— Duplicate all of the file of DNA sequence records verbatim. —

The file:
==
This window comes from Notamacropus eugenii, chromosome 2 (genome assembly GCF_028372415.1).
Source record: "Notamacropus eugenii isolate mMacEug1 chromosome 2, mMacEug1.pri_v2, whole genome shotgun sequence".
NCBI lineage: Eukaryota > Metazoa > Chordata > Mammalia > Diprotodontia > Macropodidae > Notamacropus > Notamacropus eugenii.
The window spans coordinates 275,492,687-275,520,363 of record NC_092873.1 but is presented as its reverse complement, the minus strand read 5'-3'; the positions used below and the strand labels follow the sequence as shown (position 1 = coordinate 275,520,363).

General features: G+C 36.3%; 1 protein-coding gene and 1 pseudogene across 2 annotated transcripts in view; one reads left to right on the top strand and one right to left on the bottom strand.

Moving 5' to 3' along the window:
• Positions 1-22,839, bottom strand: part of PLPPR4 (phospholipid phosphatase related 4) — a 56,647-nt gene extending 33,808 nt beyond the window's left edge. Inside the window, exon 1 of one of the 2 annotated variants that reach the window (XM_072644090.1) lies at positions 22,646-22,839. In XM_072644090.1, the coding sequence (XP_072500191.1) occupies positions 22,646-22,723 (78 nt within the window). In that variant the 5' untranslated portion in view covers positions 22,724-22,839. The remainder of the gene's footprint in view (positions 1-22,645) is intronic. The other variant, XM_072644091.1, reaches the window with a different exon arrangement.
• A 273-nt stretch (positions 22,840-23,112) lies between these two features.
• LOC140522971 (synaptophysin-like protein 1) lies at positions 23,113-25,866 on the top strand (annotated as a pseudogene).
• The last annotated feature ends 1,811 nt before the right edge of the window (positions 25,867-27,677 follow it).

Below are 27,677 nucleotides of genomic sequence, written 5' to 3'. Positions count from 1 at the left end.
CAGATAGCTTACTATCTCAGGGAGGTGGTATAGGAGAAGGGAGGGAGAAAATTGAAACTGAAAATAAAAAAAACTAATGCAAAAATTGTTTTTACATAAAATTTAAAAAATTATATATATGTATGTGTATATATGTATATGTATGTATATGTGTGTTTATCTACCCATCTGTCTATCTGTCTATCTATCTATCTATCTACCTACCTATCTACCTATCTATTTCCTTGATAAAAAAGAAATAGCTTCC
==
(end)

This window comes from Notamacropus eugenii, chromosome 2 (genome assembly GCF_028372415.1).
Source record: "Notamacropus eugenii isolate mMacEug1 chromosome 2, mMacEug1.pri_v2, whole genome shotgun sequence".
NCBI lineage: Eukaryota > Metazoa > Chordata > Mammalia > Diprotodontia > Macropodidae > Notamacropus > Notamacropus eugenii.
The window spans coordinates 275,492,687-275,520,363 of record NC_092873.1 but is presented as its reverse complement, the minus strand read 5'-3'; the positions used below and the strand labels follow the sequence as shown (position 1 = coordinate 275,520,363).

General features: G+C 36.3%; 1 protein-coding gene and 1 pseudogene across 2 annotated transcripts in view; one reads left to right on the top strand and one right to left on the bottom strand.

Moving 5' to 3' along the window:
• Positions 1-22,839, bottom strand: part of PLPPR4 (phospholipid phosphatase related 4) — a 56,647-nt gene extending 33,808 nt beyond the window's left edge. Inside the window, exon 1 of one of the 2 annotated variants that reach the window (XM_072644090.1) lies at positions 22,646-22,839. In XM_072644090.1, the coding sequence (XP_072500191.1) occupies positions 22,646-22,723 (78 nt within the window). In that variant the 5' untranslated portion in view covers positions 22,724-22,839. The remainder of the gene's footprint in view (positions 1-22,645) is intronic. The other variant, XM_072644091.1, reaches the window with a different exon arrangement.
• A 273-nt stretch (positions 22,840-23,112) lies between these two features.
• LOC140522971 (synaptophysin-like protein 1) lies at positions 23,113-25,866 on the top strand (annotated as a pseudogene).
• The last annotated feature ends 1,811 nt before the right edge of the window (positions 25,867-27,677 follow it).

Below are 27,677 nucleotides of genomic sequence, written 5' to 3'. Positions count from 1 at the left end.
CAGATAGCTTACTATCTCAGGGAGGTGGTATAGGAGAAGGGAGGGAGAAAATTGAAACTGAAAATAAAAAAAACTAATGCAAAAATTGTTTTTACATAAAATTTAAAAAATTATATATATGTATGTGTATATATGTATATGTATGTATATGTGTGTTTATCTACCCATCTGTCTATCTGTCTATCTATCTATCTATCTACCTACCTATCTACCTATCTATTTCCTTGATAAAAAAGAAATAGCTTCC